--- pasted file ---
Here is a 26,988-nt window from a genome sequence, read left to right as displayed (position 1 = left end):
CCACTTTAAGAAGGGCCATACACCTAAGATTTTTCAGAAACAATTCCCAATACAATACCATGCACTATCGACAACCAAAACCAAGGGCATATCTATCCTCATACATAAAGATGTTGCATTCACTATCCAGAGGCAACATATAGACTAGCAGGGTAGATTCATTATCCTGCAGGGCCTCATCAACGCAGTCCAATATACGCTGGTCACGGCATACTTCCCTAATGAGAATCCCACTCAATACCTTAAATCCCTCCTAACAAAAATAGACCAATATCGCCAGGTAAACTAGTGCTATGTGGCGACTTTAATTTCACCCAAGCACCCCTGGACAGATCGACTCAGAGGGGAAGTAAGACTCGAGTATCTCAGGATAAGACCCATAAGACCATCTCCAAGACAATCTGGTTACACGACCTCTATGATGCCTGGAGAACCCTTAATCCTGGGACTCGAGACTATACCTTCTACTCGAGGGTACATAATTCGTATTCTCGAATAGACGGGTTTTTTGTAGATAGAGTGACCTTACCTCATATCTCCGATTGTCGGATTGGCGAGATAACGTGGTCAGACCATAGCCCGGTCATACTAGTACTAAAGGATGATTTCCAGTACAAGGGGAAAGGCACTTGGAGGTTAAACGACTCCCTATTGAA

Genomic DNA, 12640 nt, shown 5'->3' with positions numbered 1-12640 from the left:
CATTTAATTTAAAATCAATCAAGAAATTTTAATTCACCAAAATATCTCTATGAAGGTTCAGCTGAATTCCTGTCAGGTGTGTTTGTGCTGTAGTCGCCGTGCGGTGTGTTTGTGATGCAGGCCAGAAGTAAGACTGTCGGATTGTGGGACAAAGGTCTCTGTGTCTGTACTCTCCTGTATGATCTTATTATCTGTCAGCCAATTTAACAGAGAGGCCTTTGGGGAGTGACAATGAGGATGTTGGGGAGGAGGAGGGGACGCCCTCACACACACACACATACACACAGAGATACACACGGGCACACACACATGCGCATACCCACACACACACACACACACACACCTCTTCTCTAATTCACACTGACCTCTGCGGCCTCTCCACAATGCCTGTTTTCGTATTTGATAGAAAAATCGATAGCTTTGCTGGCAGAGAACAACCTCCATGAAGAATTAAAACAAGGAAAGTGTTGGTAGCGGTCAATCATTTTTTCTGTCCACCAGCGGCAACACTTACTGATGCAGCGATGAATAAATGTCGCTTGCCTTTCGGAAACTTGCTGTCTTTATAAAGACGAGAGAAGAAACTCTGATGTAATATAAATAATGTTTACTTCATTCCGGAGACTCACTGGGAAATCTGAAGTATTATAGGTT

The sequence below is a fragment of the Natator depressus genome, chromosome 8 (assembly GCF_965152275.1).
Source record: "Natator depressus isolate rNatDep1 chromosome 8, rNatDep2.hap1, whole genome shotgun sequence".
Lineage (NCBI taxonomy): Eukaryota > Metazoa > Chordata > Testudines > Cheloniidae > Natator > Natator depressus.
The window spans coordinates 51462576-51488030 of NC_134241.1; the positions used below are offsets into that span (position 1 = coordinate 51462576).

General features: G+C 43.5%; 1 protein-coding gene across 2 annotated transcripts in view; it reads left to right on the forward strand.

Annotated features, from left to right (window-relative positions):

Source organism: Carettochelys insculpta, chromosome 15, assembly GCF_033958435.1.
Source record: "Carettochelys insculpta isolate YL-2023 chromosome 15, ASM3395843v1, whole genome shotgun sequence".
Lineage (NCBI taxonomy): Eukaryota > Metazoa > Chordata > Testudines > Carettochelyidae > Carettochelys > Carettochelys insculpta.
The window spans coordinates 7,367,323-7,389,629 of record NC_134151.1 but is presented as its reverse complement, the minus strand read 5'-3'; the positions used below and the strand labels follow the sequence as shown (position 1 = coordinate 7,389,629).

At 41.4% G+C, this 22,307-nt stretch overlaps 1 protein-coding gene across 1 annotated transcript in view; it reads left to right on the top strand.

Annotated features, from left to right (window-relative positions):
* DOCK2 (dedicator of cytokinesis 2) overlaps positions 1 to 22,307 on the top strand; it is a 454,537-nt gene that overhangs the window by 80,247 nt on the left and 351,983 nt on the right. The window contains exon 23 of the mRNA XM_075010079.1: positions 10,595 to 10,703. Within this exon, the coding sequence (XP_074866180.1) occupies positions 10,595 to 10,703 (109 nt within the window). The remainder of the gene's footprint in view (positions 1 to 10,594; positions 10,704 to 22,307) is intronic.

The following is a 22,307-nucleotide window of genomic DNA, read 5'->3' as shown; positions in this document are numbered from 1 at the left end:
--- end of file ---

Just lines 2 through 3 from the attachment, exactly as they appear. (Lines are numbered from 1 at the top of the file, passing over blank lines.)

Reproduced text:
CCACTTTAAGAAGGGCCATACACCTAAGATTTTTCAGAAACAATTCCCAATACAATACCATGCACTATCGACAACCAAAACCAAGGGCATATCTATCCTCATACATAAAGATGTTGCATTCACTATCCAGAGGCAACATATAGACTAGCAGGGTAGATTCATTATCCTGCAGGGCCTCATCAACGCAGTCCAATATACGCTGGTCACGGCATACTTCCCTAATGAGAATCCCACTCAATACCTTAAATCCCTCCTAACAAAAATAGACCAATATCGCCAGGTAAACTAGTGCTATGTGGCGACTTTAATTTCACCCAAGCACCCCTGGACAGATCGACTCAGAGGGGAAGTAAGACTCGAGTATCTCAGGATAAGACCCATAAGACCATCTCCAAGACAATCTGGTTACACGACCTCTATGATGCCTGGAGAACCCTTAATCCTGGGACTCGAGACTATACCTTCTACTCGAGGGTACATAATTCGTATTCTCGAATAGACGGGTTTTTTGTAGATAGAGTGACCTTACCTCATATCTCCGATTGTCGGATTGGCGAGATAACGTGGTCAGACCATAGCCCGGTCATACTAGTACTAAAGGATGATTTCCAGTACAAGGGGAAAGGCACTTGGAGGTTAAACGACTCCCTATTGAA

Genomic DNA, 12640 nt, shown 5'->3' with positions numbered 1-12640 from the left: